6.4. AZA+ Sabatolimab

Sabatolimab is a T-cell immunoglobulin and mucin domain-containing protein 3 (TIM3) inhibitor. TIM3 is a member of the TIM family, that was originally identified as a receptor expressed on T cells. Recent data have demonstrated that TIM3 works as a co-inhibitory receptor (checkpoint receptor), exhibited by dysfunctional or ‘exhausted’ T cells. Sabatolimab was tested in combination with HMAs in AML and higher-risk MDS. Preliminary results of AZA + sabatolimab trial, presented at the EHA (European Hematology Association) 2021 meeting suggested promising results in a limited number of TP53-mutated patients, with an ORR of 71.4% including 28.6% CR, and 14.3% marrow CR [59].

7. New Combinations Needing Investigation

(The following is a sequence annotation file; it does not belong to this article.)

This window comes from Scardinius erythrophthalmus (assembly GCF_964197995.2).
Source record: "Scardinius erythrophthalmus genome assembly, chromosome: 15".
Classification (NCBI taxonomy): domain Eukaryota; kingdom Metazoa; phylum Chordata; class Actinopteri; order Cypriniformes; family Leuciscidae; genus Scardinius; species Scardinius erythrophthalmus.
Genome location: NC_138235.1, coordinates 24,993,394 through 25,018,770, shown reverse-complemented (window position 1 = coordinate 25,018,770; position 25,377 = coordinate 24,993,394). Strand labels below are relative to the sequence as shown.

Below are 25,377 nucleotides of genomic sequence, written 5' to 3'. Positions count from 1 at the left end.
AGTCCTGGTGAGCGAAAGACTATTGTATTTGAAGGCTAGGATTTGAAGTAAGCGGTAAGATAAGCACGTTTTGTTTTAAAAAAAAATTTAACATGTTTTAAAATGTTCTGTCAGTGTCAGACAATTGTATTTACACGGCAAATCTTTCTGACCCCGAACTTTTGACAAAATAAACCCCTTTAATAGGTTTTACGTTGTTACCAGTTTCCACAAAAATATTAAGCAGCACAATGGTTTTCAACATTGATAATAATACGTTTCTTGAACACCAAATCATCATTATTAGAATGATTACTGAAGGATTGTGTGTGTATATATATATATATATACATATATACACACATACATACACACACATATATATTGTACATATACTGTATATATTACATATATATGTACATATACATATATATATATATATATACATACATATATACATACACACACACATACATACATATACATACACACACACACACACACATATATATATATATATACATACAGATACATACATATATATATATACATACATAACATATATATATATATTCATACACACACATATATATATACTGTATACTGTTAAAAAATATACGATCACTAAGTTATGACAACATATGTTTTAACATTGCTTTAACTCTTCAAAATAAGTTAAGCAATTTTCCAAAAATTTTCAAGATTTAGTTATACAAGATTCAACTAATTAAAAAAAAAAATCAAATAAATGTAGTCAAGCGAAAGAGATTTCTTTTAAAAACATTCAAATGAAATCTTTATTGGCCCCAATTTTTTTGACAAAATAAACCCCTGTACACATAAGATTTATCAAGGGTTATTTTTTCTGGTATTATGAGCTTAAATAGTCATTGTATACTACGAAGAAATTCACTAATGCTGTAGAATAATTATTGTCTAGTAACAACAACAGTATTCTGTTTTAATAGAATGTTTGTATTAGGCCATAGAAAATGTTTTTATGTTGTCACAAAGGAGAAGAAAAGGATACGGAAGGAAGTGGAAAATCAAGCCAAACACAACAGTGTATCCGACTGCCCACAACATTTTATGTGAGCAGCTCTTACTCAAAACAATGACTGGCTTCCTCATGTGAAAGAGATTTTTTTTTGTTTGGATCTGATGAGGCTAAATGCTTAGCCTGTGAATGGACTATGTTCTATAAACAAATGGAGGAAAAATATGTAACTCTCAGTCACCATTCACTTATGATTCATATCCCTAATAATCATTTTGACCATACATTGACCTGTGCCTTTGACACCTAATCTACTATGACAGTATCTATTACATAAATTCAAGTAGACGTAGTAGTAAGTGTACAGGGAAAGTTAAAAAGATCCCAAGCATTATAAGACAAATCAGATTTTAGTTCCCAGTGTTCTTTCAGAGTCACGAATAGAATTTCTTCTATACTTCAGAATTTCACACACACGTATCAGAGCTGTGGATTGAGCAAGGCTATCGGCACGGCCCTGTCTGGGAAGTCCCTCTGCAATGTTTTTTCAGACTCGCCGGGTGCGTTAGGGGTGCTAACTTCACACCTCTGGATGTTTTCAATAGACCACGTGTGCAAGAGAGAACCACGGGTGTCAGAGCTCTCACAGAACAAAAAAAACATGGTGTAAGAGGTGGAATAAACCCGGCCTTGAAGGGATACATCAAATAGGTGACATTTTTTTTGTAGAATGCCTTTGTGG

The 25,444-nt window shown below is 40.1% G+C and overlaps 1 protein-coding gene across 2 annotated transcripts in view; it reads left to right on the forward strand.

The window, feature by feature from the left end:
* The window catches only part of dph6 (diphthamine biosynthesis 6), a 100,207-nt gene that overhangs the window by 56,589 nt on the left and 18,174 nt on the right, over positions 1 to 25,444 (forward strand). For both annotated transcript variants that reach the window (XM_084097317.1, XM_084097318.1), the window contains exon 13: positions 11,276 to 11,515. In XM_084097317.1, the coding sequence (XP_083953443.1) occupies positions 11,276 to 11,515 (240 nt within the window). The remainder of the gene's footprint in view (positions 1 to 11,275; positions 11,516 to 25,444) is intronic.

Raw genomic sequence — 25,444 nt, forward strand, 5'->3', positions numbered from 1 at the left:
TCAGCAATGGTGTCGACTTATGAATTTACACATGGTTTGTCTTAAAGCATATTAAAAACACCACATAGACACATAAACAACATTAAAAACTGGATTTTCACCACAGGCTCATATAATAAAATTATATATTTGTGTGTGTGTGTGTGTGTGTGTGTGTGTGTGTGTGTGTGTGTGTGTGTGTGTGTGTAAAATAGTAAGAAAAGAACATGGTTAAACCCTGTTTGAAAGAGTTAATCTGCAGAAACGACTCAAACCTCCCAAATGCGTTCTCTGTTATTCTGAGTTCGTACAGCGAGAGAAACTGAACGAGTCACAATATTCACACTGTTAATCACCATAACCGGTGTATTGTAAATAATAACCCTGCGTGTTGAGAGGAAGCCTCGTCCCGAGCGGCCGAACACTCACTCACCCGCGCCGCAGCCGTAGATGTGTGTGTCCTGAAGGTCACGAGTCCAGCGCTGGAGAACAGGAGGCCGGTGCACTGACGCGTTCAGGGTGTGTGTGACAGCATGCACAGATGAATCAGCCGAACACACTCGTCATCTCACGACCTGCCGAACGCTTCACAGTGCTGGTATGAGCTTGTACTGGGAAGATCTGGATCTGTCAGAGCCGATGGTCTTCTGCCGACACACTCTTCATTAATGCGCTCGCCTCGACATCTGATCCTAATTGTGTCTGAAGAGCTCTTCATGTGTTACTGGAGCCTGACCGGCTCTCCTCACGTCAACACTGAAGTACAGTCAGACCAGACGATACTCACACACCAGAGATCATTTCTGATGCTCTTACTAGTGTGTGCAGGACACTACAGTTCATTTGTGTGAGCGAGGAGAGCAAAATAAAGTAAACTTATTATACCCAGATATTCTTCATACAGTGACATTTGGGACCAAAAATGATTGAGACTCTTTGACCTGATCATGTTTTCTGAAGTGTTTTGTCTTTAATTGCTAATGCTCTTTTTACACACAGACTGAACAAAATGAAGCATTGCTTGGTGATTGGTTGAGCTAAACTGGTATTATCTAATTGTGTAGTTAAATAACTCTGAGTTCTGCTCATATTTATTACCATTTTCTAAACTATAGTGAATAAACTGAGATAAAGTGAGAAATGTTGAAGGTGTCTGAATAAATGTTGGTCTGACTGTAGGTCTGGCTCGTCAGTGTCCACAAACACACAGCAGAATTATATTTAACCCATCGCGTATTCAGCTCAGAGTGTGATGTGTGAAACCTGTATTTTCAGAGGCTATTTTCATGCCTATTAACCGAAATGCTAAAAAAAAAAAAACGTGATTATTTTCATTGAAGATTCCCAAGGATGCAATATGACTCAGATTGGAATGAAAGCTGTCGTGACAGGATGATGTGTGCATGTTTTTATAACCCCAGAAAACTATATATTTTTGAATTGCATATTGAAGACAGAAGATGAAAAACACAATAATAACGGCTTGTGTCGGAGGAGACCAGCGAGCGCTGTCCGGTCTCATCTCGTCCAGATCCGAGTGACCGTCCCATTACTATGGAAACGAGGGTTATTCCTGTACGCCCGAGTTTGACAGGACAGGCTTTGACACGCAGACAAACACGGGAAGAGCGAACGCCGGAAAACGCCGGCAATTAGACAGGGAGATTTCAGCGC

Due to the high frequency of TP53 mutations in cancer, and their resulting poor prognosis, many drugs are being tested in vitro for their ability to inhibit mutated p53, reconform it, and/or activate some of its targets.
Drugs already used in other diseases may be particularly interesting to develop in TP53-mutated AML and MDS.
As an example, Chen et al. recently showed that Arsenic Trioxyde (ATO) rescues structural p53 mutations through a cryptic allosteric site [60].
Sixty percent of TP53 mutations are conformational in MDS and AML and could be restored by ATO. The Groupe Francais des Myelodysplasies (GFM) obtained a 19% response rate with ATO in MDS. Roboz et al. [61] reported 34% CR in AML with the combination of low dose aracytine and ATO (including 30% in secondary or therapy related AML and 30% in patients with unfavorable cytogenetics). However, no analysis of TP53 mutation was carried out in either study. Combinations of AZA + ATO (+/− VEN) warrant evaluation in AML and MDS with TP53 mutation.